Eight millimetre thick transverse sections were o b t a i n e d using at least one o f these sequences at the region o f interest. Three m a l e volunteers with no history o f knee d i s o r d e r were s c a n n e d as c o n t r o l s using these f o u r sequences. T h e n o r m a l p a t e l l a r t e n d o n is o f low signal intensity on all sequences due to the lack o f m o b i l e p r o t o n s . It is o f u n i f o r m thickness (Fig. 3). M e a s u r e m e n t s o f the maxim u m d i a m e t e r o f focal high signal o n a n y sequence were recorded.
Fig. 4 Ultrasound of an abnormal patellar tendon with enlargement and reduced echogenicity of the tendon (arrows).
CLINICAL RADIOLOGY e s t i m a t e d t h e size o f the lesion to be s m a l l e r t h a n o n C T ( T a b l e 1). F o c a l t h i c k e n i n g o f t h e p a t e l l a r t e n d o n w a s seen in all 16 p a t i e n t s i n v e s t i g a t e d b y m a g n e t i c r e s o n a n c e i m a g i n g b u t w a s g r a d e d as o n l y m i l d e x p a n s i o n in t w o subjects. I n these t w o cases the u l t r a s o u n d findings w e r e e q u i v o c a l , a n d C T findings p o s i t i v e . I n 14 p a t i e n t s t h e f o c a l t h i c k e n i n g w a s i m m e d i a t e l y i n f e r i o r to t h e p a t e l l a , in o n e at t h e i n s e r t i o n o f t h e t e n d o n i n t o t h e tibia, a n d in o n e p a t i e n t m i l d e x p a n s i o n w a s seen at m i d - t e n d o n level. T h e r e w a s f o c a l signal a b n o r m a l i t y w i t h i n the t e n d o n in 14 p a t i e n t s , w h i c h w a s i n f r a p a t e l l a r in 13 a n d at t h e tibial i n s e r t i o n in o n e (Fig. 6). N o f o c a l signal c h a n g e w a s seen in t h e t w o subjects w i t h m i l d f o c a l e x p a n s i o n o f t h e tendon (one infrapatellar and one mid-tendon). Focal signal c h a n g e was d e m o n s t r a t e d as h i g h signal a b n o r m a l i t y o n all f o u r s e q u e n c e s u s e d (Figs 7 a - d , 8). T h e r a t e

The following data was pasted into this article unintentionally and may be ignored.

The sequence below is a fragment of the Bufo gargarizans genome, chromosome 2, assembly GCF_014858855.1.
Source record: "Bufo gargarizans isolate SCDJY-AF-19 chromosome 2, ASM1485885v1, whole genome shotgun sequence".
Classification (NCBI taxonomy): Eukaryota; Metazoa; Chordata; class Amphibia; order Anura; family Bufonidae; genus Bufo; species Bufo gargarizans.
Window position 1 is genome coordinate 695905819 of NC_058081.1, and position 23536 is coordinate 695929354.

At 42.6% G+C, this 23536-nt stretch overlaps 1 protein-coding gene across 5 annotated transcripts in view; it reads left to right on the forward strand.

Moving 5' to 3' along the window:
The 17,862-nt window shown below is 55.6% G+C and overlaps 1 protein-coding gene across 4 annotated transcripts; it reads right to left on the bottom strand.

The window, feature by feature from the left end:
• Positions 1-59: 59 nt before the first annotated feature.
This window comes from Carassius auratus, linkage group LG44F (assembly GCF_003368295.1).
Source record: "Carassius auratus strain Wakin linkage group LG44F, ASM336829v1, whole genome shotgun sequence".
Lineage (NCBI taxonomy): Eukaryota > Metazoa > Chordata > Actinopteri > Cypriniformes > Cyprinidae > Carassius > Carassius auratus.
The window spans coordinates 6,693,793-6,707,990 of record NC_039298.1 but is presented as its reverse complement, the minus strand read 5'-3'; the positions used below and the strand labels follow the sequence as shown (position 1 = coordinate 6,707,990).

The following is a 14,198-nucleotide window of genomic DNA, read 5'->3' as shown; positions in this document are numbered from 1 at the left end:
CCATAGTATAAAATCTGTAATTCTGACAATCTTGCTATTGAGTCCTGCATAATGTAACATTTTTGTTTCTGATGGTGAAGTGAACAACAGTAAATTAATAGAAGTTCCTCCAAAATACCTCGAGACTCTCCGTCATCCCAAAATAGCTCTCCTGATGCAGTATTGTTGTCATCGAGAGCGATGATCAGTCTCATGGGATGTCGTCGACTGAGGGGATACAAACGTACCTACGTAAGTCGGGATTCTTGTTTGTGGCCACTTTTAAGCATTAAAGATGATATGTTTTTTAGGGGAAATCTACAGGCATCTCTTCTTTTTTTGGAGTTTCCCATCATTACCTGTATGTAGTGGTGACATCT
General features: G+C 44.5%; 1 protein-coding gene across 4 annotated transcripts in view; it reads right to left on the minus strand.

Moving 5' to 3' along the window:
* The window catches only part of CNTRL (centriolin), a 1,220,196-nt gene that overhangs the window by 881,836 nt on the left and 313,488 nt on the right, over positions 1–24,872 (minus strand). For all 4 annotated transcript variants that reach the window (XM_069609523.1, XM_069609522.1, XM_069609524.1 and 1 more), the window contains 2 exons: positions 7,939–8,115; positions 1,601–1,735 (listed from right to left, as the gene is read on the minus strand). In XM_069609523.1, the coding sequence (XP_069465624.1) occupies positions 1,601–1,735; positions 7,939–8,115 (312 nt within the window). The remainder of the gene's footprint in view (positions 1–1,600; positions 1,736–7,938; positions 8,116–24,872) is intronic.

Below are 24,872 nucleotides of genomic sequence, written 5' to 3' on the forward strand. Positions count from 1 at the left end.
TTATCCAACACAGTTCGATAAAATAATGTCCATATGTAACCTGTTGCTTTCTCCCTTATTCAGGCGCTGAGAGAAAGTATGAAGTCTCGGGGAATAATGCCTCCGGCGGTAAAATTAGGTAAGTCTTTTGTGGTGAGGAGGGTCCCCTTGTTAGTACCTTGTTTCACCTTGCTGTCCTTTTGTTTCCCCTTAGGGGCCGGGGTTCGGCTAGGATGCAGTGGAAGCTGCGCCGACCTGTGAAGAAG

Fig. 5 - CT scan of an abnormal patellar tendon with a central area of expansion and reduced attenuation (arrow).
ing a n d r e d u c e d e c h o g e n i c i t y e x t e n d e d t h r o u g h o u t t h e l e n g t h o f the t e n d o n . C T e x a m i n a t i o n w a s p o s i t i v e in all 16 cases. T h e typical a p p e a r a n c e w a s t h a t o f a c e n t r a l t e n d i n o u s e x p a n s i o n at the i n s e r t i o n to the l o w e r b o r d e r o f the p a t e l l a a n d p r o g r e s s i n g f o r a v a r i a b l e l e n g t h d o w n t h e t e n d o n (Fig. 5), e x c e p t in the t w o cases d e s c r i b e d a b o v e w h e r e in o n e , e x p a n s i o n w a s at t h e m i d - p o i n t o f the t e n d o n , a n d in the o t h e r at the tibial i n s e r t i o n . T h e e x p a n s i o n o f t h e t e n d o n was in a p o s t e r i o r d i r e c t i o n a n d h a d a clearly d e f i n e d posterior border. The central expansion had an attenuat i o n v a l u e o f 79 H U in a t t e n u a t i o n c o m p a r e d w i t h t h e n o r m a l v a l u e o f 120 H U . T h e r e was n o c o r r e l a t i o n b e t w e e n the size o f the l e s i o n a n d its a t t e n u a t i o n value. A c o m p a r i s o n o f the u l t r a s o u n d a n d C T results d e m o n s t r a t e d g o o d c o r r e l a t i o n w i t h r e g a r d to the site o f lesion. W i t h respect to size o f lesion, in six ( 4 0 % ) cases t h e r e w a s g o o d c o r r e l a t i o n a n d in n i n e ( 5 6 % ) cases u l t r a s o u n d